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Newsroom

Running the Brand Up the Flagpole

“Most-Patriotic” Brands Not Always the Biggest or with the Highest Awareness

Zippo, Smith & Wesson, Hershey’s and New Balance on the list

With the Fourth of July upon us, many marketers are getting ready to wrap their brands in the American flag. As part of a large-scale quantitative brand values survey, including 4,500 consumers from the 9 U.S. Census Regions evaluating 197 brands and 35 category-specific emotional engagement values, Brand Keys, Inc., the New York-based brand and customer engagement research consultancy (www.brandkeys.com), did a statistical “drill-down” to identify which brands were seen as more associated with the individual value of “patriotism.”

“Lots of values drive brand engagement, of course, and the study looked at them all, but as marketers traditionally operate on the Independence Day theory that a patriotic, flag-waving call-to-emotion will motivate consumers to behave more positively toward their brands, we wanted to see which brands actually led when it came to that particular value,“ said Robert Passikoff, founder and president, Brand Keys.

The Value of Patriotism

“Leveraging brand values – in this case, ‘patriotism’ – has always had to do more with believability and emotional brand engagement than company size or brand awareness levels,” Passikoff said. “It isn’t a question of how well-known a company is, or even how successful they’ve been. It certainly isn’t whether they use patriotic themes in their advertising and marketing. Ultimately, whether patriotism can be credibly leveraged to the brand’s benefit is a more a question of whether that value is seen to part of the brand’s equity, whether it’s truly acknowledged on a deeply emotional and engaging basis.”

The brands that showed up in the top-25, large or small, could all reasonably be called ‘American Icons.’ Percentages indicate degree to which the brand was seen to meet consumers’ emotional engagement expectations (benchmarked at 100%) regarding how much patriotism was credited to the brand.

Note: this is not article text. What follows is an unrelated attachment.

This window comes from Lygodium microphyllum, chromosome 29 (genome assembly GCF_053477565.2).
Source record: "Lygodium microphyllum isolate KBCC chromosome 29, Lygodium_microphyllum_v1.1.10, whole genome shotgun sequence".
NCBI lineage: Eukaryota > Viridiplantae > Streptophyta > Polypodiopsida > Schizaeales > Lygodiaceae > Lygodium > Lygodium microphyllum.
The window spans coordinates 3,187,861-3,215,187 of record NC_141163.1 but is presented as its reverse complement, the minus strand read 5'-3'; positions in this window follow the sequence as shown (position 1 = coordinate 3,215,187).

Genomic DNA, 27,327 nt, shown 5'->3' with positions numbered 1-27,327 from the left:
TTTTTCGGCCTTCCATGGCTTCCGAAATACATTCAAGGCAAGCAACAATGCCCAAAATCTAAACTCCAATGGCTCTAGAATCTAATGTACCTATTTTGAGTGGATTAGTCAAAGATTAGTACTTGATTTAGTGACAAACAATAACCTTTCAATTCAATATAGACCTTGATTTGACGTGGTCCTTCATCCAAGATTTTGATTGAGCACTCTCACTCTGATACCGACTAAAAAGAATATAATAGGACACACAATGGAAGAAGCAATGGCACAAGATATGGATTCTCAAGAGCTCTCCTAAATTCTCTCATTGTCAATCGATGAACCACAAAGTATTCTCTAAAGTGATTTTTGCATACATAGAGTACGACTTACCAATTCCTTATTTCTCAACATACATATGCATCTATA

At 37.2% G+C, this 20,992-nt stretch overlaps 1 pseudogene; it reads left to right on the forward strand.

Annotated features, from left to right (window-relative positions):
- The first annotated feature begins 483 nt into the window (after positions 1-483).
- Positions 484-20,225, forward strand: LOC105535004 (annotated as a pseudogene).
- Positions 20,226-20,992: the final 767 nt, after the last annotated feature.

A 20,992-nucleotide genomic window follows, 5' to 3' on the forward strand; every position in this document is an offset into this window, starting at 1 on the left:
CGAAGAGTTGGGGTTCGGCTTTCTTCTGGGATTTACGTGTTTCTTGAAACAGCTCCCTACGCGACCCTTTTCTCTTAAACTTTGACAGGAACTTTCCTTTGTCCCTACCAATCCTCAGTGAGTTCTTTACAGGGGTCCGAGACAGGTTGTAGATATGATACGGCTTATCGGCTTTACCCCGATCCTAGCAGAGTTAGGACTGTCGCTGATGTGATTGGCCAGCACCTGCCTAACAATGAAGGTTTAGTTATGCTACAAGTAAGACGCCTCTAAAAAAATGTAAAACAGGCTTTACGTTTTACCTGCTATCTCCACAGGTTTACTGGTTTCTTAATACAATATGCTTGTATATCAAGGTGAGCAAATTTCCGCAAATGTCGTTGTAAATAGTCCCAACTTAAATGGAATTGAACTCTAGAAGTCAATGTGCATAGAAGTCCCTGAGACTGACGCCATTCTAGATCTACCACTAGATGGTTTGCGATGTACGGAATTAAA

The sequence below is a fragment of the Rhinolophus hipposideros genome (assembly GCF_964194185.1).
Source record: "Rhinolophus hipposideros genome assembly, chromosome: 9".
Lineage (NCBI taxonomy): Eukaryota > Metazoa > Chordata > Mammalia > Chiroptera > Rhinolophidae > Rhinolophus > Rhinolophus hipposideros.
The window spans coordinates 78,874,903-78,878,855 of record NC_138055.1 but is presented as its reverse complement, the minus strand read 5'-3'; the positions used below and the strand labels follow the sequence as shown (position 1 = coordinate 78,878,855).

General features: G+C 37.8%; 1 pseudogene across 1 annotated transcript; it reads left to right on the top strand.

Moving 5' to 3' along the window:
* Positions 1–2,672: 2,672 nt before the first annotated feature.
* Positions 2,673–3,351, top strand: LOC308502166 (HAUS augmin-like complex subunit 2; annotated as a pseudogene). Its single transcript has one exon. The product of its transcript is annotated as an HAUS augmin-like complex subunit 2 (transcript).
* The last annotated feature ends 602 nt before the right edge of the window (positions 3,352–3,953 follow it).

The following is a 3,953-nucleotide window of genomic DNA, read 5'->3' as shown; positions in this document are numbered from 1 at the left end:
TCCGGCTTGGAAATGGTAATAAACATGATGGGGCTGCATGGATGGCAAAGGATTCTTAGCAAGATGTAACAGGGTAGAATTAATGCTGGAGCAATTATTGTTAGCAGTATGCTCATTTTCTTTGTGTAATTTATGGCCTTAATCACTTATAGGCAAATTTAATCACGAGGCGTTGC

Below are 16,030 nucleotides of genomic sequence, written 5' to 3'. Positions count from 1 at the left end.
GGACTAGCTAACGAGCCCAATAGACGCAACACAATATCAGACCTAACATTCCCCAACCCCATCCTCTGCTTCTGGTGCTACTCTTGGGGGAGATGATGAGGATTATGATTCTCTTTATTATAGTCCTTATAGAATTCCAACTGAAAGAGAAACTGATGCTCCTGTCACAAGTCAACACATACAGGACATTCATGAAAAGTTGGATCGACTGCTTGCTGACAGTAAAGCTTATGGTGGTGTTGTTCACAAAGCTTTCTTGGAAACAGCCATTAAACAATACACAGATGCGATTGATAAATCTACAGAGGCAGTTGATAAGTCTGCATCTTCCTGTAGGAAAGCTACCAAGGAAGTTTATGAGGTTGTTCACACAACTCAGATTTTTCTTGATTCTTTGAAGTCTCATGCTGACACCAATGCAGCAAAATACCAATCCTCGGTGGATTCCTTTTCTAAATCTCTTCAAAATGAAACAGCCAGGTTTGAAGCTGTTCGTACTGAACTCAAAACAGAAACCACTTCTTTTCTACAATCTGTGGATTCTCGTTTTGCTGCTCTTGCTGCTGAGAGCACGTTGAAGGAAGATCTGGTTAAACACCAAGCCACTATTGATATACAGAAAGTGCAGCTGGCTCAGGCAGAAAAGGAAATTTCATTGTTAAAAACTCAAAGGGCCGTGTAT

1. Jeep (98%)
2. Hershey’s/Coca-Cola (97%)
3. Levi Strauss/Disney (95%)
4. Colgate (94%)
5. Zippo (93%)
6. Wrigley’s (92%)
7. Ralph Lauren (91%)
8. Kodak/Gillette (90%)
9. New Balance/Harley-Davidson (89%)
10. Budweiser/Marlboro (88%)
11. Ford (86%)
12. Louisville Slugger/Smith & Wesson (85%)
13. GE (84%)
14. John Deere/L.L. Bean (82%)
15. Walmart (81%)
16. Craftsman Tools/ Wilson Sporting Goods/Wrangler (80%)

“As this was a survey about ‘patriotism’, we’d be remiss if we didn’t mention that all of the armed service brands – Coast Guard, Air Force, Army, Marines, and Navy were high on the list,” noted Passikoff. “But as this was a study to see how the value of patriotism was leveraged by product and service brands in for-profit businesses, we’re calling them out separately.”

“Sports teams showed up too,” said Passikoff. “The Yankees, the Patriots, the 49ers, the Cowboys. There’s a genuine and consonant thematic when it comes to patriotism.” Other brands that appeared in the top-50 included Campbell’s, Gibson, GM, Kellogg’s, McDonalds, the NFL, Playboy, Sears, and Whirlpool.

“Rational aspects like ‘Made in the USA’ and CSR activities play a part in the total make-up of the brand, of course,” said Passikoff. “But with strong emotional engagement, good marketing just gets better. It’s an unbeatable combination.”

Contact Information

Carolyn Beem

207.552.6022

cbeem@llbean.com

Nicole Dye-Anderson

302.255.4910

ndyeanderson@barclaycardus.
com